So you’re going to tell me to use a recruitment agency, are you?
Possibly, but not necessarily. It’s amazing these days how you can reach out to a wider audience than ever before, through social media and job sites. So, depending on your network, how specialised the role is and, importantly, how much time you can allocate to the search, you may identify and employ your new superstar quickly and painlessly without any help from anyone.
So why would I use a recruitment agency then?
Two words; outsourcing and expertise. It’s not right for every business all the time, but just look at the number of rapidly growing outsourcing companies there are today, such as Capita and Serco, along with many smaller ones. Business owners have recognised that their time is most efficiently used by concentrating on their core business. When you recruit, it is easy to underestimate how long it can take and how frustrating it can be. So, rather than do it all yourself, you may decide your time is better spent on looking after your clients, and appoint someone externally, who specialises in recruitment as their profession, to run the exercise for you.
My business is small, and I worry that the best candidates may want a more established environment.
How would working with an agency help me to attract these people?
The agency you work with is representing your company, your brand, and you as an individual, so it is imperative you only appoint one you are convinced will do this to your complete satisfaction. Assuming this to be the case, the consultant then acts as a broker, looking after the interests of both client and candidate, and ensuring a positive and successful outcome for both parties.
This process starts with the consultant understanding exactly what it is you are looking for, and why, and continues with the consultant communicating your vision to candidates. Importantly, the consultant should also be giving you support and advice about the way you and your company become a compelling proposition that the candidate can’t refuse if you offer them the job. This requires an article of its own, but is all to do with engaging with the candidate through inspiring them, selling them your vision, explaining how it will be executed, what authority they would be given to achieve these goals, and making them feel valued.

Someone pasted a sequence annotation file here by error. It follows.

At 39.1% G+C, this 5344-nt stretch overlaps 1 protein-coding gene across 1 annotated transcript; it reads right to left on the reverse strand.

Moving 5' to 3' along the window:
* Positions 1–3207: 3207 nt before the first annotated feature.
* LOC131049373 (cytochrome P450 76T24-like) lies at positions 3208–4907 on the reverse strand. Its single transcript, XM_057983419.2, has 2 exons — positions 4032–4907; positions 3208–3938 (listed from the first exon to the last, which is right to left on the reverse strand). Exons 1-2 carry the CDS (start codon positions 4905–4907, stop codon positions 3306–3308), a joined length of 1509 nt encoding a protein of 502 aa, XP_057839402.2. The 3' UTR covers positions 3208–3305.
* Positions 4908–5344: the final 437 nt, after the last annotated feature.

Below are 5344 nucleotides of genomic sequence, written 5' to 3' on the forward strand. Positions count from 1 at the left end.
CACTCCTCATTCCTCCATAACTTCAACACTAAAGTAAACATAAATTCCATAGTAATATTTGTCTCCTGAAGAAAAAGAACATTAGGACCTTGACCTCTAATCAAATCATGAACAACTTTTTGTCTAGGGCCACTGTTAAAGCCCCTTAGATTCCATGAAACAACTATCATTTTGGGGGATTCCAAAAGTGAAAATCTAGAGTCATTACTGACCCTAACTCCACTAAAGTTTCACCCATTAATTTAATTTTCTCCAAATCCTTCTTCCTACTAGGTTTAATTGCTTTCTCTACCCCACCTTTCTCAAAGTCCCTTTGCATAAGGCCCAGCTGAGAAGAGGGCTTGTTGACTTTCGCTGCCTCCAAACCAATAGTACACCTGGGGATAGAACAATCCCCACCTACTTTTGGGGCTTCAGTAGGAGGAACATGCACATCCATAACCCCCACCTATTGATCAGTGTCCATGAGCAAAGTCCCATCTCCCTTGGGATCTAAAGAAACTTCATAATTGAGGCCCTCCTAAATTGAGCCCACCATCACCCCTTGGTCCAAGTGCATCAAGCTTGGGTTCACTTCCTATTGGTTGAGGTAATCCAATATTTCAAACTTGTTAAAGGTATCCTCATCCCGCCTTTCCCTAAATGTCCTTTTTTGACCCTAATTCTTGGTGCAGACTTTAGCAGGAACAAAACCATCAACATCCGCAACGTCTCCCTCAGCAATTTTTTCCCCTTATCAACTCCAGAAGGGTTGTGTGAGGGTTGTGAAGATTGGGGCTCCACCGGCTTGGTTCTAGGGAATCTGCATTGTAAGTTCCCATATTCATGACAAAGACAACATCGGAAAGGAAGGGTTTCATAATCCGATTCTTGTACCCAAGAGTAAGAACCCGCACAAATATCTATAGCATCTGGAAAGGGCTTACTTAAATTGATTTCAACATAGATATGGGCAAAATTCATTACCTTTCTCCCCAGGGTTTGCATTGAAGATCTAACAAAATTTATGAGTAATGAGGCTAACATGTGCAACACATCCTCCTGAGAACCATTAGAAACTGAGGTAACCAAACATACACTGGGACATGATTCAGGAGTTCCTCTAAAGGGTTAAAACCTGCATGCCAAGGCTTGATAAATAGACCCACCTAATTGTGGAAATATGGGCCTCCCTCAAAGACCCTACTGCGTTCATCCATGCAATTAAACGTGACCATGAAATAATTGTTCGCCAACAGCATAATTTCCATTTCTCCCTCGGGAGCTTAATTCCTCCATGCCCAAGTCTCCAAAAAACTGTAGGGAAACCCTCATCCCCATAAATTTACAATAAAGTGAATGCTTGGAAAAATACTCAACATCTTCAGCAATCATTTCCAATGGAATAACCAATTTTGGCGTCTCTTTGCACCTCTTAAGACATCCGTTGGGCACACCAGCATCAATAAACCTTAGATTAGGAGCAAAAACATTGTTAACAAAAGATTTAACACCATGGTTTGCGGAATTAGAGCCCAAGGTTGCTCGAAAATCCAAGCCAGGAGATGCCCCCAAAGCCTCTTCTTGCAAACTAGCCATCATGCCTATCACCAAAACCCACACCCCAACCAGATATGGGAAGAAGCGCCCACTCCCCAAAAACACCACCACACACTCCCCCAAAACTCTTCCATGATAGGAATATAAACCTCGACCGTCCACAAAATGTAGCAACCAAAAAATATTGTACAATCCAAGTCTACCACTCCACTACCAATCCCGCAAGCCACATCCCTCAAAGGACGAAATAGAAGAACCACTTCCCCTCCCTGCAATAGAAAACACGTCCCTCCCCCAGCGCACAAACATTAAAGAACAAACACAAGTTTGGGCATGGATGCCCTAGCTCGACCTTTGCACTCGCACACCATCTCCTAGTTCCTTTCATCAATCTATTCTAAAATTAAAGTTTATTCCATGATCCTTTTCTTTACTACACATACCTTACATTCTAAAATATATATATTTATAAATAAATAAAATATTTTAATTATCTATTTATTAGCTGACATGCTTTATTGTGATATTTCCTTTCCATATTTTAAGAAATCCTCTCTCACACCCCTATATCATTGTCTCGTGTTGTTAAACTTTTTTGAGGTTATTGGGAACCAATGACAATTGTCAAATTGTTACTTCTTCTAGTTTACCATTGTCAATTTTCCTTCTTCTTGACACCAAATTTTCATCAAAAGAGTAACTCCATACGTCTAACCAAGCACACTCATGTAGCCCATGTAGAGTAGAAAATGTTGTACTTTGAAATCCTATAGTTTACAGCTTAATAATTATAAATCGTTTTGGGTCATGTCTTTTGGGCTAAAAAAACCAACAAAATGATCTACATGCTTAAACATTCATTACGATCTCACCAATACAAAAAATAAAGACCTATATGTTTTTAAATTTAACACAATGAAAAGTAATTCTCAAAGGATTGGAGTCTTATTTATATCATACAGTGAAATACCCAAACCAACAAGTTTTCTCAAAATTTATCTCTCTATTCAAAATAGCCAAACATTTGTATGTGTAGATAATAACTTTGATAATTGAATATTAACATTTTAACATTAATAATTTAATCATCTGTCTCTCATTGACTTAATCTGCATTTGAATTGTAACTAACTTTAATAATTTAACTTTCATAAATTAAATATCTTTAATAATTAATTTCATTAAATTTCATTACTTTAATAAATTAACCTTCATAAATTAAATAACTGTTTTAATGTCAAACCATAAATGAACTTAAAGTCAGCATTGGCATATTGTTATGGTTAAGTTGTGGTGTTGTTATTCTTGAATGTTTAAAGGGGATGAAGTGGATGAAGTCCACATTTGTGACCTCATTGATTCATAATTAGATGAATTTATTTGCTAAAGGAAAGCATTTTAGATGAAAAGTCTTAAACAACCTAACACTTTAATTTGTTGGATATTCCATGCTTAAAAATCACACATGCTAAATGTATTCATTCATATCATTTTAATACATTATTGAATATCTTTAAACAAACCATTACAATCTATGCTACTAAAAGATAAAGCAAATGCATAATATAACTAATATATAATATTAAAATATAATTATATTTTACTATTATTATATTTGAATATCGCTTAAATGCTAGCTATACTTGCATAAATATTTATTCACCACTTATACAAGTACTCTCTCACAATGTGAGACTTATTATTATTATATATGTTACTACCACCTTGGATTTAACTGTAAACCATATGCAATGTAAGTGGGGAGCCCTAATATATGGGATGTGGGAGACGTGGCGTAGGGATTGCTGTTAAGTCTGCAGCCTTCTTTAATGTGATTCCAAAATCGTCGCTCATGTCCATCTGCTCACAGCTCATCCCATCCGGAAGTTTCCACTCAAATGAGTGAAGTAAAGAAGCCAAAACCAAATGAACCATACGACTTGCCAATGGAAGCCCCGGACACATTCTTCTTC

So how do I choose a recruitment agency to work with?
Get recommendations. You must know people who have used agencies, and you probably go to networking meetings where you can ask about your peers’ experiences.
Should I use an agency that specialises in my sector or in the type of staff I want to hire?
Yes! If you are going to pay a fee to an agency, apart from the argument that it will save you time, the other important factor mentioned was that it gave you access to experts. Therefore, only work with an agency you are convinced understands you, your business, and one that has a proven track record of finding people with the type of skills you are looking for.
What fees should I pay, and do I have to pay up front?
Unless you are recruiting a very highly paid executive position on a “retained” basis, you would normally only pay a recruitment fee when the candidate the agency introduces starts their new job with you. This is called recruiting on a “contingency” or “success-only” basis. Most specialist agencies have standard fees of 20% – 30% of the salary for the role being recruited.
In reality, you will end up paying anywhere between 18% and 25% depending on a number of factors, including the level of the opportunity, how difficult the agency thinks it will be to provide you with the solution you are after, and also your negotiating skills. However, remember that, if you pay peanuts, you get monkeys, and if the agency is not 100% committed to finding you the best candidates (rather than placing them with your competitors), then that wonderfully low fee you have negotiated is counterproductive.
How can I be sure the agency is getting me the best candidates?
The agency would be pretty stupid if they weren’t doing everything in their powers to put the best candidates in front of you – They don’t get your money until they have introduced a candidate you are happy with after all! If you don’t trust them to be entirely transparent with you about both their ability to source the type of individual you are looking for, and how the process is going, then don’t work with them. You should look at them as a trusted advisor and partner in the process, and if you don’t feel confident in them, then walk away. There are plenty of recruiters out there who want to give you a professional and positive experience when you work with them.
Talk business magazine article in pdf format: The key to your success…is the people you employ